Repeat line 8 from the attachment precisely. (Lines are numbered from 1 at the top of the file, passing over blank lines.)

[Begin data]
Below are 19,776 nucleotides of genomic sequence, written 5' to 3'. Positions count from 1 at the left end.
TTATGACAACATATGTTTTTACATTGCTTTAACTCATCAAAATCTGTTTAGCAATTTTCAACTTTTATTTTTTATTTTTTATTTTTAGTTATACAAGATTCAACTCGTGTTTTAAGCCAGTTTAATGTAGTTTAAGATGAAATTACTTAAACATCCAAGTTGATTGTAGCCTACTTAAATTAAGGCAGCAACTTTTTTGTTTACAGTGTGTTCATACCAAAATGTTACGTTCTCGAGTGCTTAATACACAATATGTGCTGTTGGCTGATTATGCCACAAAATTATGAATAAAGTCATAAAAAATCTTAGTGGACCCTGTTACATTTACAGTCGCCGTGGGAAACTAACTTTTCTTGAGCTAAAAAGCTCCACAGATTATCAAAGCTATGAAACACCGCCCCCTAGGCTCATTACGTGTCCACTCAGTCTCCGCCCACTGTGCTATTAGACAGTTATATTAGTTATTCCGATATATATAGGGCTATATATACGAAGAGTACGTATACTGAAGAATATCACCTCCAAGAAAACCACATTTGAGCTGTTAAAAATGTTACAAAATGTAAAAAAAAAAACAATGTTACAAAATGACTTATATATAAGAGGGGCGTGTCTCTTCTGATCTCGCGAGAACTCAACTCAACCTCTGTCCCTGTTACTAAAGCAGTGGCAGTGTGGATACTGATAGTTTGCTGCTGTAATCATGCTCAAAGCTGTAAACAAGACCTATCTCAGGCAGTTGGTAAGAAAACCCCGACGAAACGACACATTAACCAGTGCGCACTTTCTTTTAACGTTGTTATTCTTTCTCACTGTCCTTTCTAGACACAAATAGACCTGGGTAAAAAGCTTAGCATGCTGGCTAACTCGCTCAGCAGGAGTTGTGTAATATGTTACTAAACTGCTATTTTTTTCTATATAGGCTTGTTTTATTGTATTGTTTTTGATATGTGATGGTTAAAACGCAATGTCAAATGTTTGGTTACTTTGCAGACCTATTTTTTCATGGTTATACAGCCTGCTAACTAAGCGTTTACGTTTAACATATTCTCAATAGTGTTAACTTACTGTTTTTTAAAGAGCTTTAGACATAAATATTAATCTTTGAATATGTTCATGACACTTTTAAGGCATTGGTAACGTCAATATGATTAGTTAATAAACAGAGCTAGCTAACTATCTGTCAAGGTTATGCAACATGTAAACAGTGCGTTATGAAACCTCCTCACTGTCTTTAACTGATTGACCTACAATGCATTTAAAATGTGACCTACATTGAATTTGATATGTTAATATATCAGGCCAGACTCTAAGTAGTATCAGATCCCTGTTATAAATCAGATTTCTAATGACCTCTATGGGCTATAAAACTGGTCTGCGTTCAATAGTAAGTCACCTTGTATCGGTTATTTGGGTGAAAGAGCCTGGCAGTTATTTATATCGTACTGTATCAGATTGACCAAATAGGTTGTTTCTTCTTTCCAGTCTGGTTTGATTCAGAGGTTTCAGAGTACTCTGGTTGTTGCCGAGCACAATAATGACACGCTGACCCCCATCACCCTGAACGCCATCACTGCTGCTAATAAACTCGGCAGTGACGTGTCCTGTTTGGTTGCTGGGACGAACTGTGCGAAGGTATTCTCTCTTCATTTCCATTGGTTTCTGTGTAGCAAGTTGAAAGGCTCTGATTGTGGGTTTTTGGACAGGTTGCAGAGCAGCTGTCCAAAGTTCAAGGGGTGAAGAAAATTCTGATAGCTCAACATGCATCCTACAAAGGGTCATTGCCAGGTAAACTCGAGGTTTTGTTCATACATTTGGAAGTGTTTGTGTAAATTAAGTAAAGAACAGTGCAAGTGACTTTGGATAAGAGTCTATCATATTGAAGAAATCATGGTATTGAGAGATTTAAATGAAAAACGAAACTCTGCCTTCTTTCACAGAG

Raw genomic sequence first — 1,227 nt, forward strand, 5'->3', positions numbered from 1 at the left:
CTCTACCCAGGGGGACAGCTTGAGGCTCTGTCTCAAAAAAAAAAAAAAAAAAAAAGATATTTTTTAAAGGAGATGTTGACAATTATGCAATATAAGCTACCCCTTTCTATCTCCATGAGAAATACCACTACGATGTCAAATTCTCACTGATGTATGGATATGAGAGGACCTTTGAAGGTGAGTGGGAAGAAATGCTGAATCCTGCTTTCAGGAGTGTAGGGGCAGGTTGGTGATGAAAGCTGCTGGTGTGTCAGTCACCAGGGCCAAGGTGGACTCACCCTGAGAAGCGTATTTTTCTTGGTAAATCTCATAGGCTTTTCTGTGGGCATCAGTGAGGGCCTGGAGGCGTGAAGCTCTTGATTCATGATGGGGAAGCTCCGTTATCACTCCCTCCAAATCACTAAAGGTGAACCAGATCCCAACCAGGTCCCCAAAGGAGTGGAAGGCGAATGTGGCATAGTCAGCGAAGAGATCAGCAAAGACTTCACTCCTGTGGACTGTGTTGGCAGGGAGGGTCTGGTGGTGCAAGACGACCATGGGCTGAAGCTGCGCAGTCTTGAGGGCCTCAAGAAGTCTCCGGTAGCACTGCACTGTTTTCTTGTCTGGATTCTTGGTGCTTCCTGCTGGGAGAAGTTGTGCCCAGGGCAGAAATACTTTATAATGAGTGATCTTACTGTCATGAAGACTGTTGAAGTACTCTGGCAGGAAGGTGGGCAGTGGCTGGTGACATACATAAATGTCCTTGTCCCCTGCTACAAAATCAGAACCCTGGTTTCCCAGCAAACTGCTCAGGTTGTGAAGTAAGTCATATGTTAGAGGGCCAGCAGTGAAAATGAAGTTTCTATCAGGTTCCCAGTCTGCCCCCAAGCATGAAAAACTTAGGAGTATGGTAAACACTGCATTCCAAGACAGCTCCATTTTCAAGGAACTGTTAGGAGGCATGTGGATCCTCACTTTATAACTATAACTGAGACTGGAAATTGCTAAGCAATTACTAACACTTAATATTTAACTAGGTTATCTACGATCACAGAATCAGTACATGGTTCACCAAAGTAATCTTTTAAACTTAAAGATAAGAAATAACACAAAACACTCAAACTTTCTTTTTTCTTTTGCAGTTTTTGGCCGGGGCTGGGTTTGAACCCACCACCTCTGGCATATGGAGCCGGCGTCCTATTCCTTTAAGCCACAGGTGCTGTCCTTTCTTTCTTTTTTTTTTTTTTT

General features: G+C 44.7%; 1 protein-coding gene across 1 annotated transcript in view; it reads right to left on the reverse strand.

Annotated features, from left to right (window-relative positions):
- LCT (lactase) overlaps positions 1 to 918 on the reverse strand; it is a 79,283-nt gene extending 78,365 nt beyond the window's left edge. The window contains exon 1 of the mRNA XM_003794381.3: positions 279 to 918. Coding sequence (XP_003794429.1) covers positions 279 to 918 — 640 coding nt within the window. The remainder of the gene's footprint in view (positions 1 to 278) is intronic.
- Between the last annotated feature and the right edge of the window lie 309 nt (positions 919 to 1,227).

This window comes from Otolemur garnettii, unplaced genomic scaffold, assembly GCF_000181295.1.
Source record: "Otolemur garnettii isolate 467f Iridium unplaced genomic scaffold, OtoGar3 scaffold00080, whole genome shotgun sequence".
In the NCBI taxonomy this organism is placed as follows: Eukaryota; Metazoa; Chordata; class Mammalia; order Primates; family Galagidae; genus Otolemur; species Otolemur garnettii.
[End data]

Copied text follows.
- Between the last annotated feature and the right edge of the window lie 309 nt (positions 919 to 1,227).